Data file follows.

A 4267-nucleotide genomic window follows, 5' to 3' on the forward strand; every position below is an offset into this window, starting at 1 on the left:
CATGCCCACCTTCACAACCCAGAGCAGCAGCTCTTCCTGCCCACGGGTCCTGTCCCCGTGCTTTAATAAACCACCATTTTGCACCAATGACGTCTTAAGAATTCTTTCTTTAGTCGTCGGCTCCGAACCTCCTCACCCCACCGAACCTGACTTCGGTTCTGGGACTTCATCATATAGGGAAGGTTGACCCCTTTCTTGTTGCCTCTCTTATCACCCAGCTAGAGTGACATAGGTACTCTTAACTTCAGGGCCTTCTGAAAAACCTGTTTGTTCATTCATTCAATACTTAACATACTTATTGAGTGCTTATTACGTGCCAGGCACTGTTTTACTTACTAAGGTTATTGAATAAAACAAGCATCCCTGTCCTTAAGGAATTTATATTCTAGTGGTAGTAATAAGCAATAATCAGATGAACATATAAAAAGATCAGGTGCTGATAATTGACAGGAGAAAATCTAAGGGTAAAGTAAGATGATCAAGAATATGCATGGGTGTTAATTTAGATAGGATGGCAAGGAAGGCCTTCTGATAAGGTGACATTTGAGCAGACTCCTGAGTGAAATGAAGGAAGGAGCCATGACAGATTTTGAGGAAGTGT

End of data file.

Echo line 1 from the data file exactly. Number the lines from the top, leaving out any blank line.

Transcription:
A 4267-nucleotide genomic window follows, 5' to 3' on the forward strand; every position below is an offset into this window, starting at 1 on the left: